Neural correlates of interspecies perspective taking in the post-mortem Atlantic Salmon: an argument for multiple comparisons correction

@article{Bennett2009NeuralCO,
  title={Neural correlates of interspecies perspective taking in the post-mortem Atlantic Salmon: an argument for multiple comparisons correction},
  author={CM Bennett and MB Miller and GL Wolford},
  journal={NeuroImage},
  year={2009},
  volume={47}
}
With the extreme dimensionality of functional neuroimaging data comes extreme risk for false positives. Across the 130,000 voxels in a typical fMRI volume the probability of a false positive is almost certain. Correction for multiple comparisons should be completed with these datasets, but is often ignored by investigators. To illustrate the magnitude of the problem we carried out a real experiment that demonstrates the danger of not correcting for chance properly. GLM RESULTS 

Figures from this paper

Evaluating methods of correcting for multiple comparisons implemented in SPM12 in social neuroscience fMRI studies: an example from moral psychology
TLDR
Using moral judgment fMRI data, voxelwise thresholding with familywise error correction based on Random Field Theory provides a more precise overlap than either clusterwiseresholding, Bonferroni correction, or false discovery rate correction methods.
Evaluating Methods of Correcting for Multiple Comparisons Implemented in SPM12 in Social Neuroscience fMRI Studies: An Example from Moral Psychology
TLDR
Using moral judgment fMRI data, voxel-wise thresholding with family-wise error correction based on Random Field Theory provides a more precise overlap than either clusterwiseresholding, Bonferroni correction, or false discovery rate correction methods.
The principled control of false positives in neuroimaging.
TLDR
This commentary argues in favor of a principled approach to the multiple testing problem--one that places appropriate limits on the rate of false positives across the whole brain gives readers the information they need to properly evaluate the results.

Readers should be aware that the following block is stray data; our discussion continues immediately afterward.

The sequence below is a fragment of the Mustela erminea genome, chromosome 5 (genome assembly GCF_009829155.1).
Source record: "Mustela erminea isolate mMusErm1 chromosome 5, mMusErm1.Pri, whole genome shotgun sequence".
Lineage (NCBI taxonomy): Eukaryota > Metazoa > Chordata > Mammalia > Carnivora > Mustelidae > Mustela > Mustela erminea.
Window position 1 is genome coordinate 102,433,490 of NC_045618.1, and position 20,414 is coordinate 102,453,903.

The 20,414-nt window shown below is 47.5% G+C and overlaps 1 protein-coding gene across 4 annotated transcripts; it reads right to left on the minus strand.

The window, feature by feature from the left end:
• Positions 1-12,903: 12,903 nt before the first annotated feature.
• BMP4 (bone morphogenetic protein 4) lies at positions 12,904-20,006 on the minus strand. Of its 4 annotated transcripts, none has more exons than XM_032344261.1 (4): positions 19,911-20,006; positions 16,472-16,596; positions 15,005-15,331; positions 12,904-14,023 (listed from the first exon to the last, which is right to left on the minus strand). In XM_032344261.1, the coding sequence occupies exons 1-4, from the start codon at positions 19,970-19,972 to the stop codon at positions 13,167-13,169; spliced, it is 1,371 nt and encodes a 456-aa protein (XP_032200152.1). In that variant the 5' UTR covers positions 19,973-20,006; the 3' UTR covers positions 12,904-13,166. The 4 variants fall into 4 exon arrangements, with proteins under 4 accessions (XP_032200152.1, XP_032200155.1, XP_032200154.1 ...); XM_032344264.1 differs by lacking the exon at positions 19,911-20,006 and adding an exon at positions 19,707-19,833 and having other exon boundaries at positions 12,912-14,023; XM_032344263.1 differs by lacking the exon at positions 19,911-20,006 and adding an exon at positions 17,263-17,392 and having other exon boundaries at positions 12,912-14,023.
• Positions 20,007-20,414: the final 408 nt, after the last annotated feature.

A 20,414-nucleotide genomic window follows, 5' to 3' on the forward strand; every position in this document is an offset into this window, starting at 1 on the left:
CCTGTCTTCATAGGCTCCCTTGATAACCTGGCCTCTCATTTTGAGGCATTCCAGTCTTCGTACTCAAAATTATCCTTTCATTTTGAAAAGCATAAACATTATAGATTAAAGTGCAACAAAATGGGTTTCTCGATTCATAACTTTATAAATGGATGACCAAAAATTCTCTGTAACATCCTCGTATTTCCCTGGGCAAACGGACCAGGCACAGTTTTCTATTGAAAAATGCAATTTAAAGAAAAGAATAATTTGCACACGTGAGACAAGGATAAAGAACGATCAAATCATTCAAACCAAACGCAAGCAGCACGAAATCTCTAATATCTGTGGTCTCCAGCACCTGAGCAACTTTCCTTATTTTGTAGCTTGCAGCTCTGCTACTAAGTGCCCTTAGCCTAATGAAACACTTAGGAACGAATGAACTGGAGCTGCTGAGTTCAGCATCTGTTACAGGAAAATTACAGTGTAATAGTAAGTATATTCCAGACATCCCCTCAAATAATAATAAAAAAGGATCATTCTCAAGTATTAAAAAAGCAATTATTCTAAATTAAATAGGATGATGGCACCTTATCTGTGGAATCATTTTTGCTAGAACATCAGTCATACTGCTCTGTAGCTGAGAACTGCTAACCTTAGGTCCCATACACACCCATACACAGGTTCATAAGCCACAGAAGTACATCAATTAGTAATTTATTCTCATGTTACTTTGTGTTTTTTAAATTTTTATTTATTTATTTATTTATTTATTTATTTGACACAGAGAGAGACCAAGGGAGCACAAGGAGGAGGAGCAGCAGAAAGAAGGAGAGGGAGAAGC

Evaluating Alternative Correction Methods for Multiple Comparison in Functional Neuroimaging Research
TLDR
This study evaluated three methods for multiple comparison correction, Statistical non-Parametric Mapping, 3DClustSim, and Threshold Free Cluster Enhancement, by examining which method produced the most consistent outcomes even when spatially-autocorrelated noise was added to the original images.
Test–retest reliability in fMRI: Or how I learned to stop worrying and love the variability
TLDR
One of the first studies of whole brain, single subject variability in functional Magnetic Resonance Imaging (fMRI), and the choices made in performing the experiment as they did are recounted.
How to Deal with Multiplicity in Neuroimaging? A Case for Global Calibration
TLDR
How Stein’s paradox (1956) motivates a Bayesian multilevel (BML) approach that, rather than fighting multiplicity, embraces it to the authors' advantage through a global calibration process among spatial units is reviewed.
Multiple testing corrections, nonparametric methods, and random field theory
  • T. Nichols
  • Medicine, Computer Science
    NeuroImage
  • 2012
TLDR
A narrative aims to give the methodological researcher a historical perspective on this important aspect of fMRI data analysis by drawing connections with the older modalities, PET in particular, and how software implementations have tracked (or lagged behind) theoretical developments.
Scanning the Horizon: Towards transparent and reproducible neuroimaging research
TLDR
How the field should evolve is described to produce the most meaningful answers to neuroscientific questions, and current and suggested best practices are outlined.
Cluster failure or power failure? Evaluating sensitivity in cluster-level inference
TLDR